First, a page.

If you walk to the corner and then to the end of Convent Road, you find one of the gracious examples of an earlier Christian presence in Thailand – Christ Church. In 1864, King Mongkut granted some land by the river to the Protestant Christian community so they could build a worship center in Bangkok to serve Christians of all denominations and nationalities. By 1905, the community had outgrown that site and King Chulalongkorn, the son of King Mongkut, graciously gave them a new tract of land upon which this church building was constructed. This beautiful stucco sanctuary has served the English-speaking expatriate community in Bangkok since that time. Her Majesty Queen Elizabeth II worshiped here on a visit to Thailand in February of 1972.
Since this church is so close to the Bangkok Christian Guest House, Mom and Dad came to know one of the Anglican priests, Stephen Gabbott and his wife, Marion, very well. That was one of the reasons why Mom and I chose to worship here on Maundy Thursday and share in their remembrance of the Last Supper and Holy Communion. It was a beautiful Anglican service, with responsive prayers, collects, and hymns. Peter Cook, the current rector, led the service and the message was brought by Jane Fucella, the wife of Mike Fucella, who met us at the airport. Following the message, we all received communion kneeling at the altar rail and drinking from a common cup.
We appreciated the Maundy Thursday service so much that we elected to return to the church for their Good Friday service at noon the next day. This time, several members read portions of scripture about the crucifixion experience, others gave reflections, and we listened to songs from a variety of musicians related to the messages and reflections. After the service, we were invited to stay and experience the seven stations of the cross (contemporary ones) that were posted at different places along the outer wall, in a similar fashion to the stations that we set up for our Services of Healing and Wholeness at First Presbyterian Church in Stephenville.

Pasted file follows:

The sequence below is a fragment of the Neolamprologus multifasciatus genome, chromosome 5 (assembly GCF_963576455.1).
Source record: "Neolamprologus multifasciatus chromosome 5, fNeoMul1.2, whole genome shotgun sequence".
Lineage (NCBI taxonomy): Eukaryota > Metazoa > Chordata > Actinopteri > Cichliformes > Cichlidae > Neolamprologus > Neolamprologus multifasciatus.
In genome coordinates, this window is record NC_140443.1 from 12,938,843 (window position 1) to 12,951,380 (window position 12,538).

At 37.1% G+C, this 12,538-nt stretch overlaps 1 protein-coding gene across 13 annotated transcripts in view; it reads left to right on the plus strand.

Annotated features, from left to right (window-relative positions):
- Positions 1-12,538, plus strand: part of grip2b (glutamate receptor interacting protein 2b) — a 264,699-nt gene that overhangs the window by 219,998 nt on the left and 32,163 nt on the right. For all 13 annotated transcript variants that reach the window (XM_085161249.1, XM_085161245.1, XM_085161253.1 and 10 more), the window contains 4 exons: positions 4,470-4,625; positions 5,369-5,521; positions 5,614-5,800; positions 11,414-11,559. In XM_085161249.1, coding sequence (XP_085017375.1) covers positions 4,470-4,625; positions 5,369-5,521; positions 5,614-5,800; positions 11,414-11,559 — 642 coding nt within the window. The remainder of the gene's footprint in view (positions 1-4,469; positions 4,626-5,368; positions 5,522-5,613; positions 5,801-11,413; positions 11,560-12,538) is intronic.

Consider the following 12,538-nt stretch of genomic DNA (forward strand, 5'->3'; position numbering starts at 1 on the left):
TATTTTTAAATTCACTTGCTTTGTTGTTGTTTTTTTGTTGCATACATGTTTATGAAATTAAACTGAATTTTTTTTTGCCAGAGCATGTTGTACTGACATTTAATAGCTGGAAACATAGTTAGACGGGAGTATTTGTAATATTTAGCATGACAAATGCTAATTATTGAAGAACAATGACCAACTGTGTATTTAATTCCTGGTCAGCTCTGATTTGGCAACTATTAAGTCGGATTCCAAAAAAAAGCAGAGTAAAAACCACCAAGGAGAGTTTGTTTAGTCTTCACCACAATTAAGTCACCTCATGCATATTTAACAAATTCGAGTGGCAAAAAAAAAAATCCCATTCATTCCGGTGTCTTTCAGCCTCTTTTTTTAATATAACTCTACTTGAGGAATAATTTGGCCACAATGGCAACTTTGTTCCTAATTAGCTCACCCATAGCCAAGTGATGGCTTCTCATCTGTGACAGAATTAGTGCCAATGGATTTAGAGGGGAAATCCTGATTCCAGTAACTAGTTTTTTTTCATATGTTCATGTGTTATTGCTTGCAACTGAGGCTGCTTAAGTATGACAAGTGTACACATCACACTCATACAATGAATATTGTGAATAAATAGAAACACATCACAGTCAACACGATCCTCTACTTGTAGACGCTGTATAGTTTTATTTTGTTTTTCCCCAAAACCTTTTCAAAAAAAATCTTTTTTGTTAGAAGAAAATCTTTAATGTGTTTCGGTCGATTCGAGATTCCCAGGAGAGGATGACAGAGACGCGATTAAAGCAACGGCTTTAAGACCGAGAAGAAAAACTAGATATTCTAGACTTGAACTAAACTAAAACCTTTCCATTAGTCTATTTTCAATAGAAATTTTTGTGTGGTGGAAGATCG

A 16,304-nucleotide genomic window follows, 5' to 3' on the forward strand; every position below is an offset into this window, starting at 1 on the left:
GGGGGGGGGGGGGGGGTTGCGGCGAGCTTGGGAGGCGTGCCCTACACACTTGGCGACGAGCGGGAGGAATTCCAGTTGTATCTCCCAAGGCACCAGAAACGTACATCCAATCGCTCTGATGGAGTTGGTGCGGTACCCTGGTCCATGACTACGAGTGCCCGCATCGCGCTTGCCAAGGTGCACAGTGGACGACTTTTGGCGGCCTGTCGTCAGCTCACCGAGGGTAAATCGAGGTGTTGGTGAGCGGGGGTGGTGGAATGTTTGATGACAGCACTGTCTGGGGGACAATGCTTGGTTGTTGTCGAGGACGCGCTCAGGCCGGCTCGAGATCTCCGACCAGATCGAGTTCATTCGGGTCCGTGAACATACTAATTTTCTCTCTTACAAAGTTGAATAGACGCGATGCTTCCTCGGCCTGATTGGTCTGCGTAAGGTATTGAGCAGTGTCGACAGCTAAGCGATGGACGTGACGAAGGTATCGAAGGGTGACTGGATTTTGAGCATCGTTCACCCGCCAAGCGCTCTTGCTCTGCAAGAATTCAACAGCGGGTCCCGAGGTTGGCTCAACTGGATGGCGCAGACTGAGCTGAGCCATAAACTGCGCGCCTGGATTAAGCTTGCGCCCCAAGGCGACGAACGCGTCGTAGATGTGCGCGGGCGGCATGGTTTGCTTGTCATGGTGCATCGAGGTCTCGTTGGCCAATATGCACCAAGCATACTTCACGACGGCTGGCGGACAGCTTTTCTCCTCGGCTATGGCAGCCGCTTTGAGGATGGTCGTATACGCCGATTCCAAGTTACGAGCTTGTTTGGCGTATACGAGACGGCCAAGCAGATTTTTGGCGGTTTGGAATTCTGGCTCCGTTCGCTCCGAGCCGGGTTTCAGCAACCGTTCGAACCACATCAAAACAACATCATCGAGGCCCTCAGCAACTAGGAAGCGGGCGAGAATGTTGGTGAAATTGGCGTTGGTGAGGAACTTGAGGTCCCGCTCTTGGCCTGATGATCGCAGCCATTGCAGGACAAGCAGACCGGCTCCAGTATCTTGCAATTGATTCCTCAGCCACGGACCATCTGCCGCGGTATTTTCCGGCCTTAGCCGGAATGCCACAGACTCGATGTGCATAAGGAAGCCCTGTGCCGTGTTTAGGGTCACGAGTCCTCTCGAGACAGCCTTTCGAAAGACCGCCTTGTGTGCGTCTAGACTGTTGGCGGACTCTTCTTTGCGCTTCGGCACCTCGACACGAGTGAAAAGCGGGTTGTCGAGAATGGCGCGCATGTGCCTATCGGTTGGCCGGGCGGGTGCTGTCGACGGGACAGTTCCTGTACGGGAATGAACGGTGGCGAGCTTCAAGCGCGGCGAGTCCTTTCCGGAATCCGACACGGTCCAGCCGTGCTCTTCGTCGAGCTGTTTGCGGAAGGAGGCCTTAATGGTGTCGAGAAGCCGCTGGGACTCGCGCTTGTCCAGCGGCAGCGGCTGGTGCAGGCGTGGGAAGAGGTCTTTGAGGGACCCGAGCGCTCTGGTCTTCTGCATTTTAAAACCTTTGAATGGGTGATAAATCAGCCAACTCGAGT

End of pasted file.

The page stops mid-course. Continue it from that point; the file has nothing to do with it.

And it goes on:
I have tried to capture some of the unique aspects of Christ Church in the thumbnail photos below: A. The beautiful stained glass window behind the altar in the chancel area. (The church has several stained glass windows, both traditional and contemporary.) B. The woven-cane seats and backs of the wooden chairs that serve as seating for those who attend services. (Kneeling benches have been replaced with simple cushions for those who choose to kneel.) C. The long extensions on the ceiling fans that were a blessing to those who worshiped in the earlier times. (Christ Church is air-conditioned today, but the fans are still used to move the cool air around.) D. The carved wooden altar, set with the elements of the Last Supper in preparation for Holy Communion on Maundy Thursday. (The same altar was bare for the service on Good Friday.)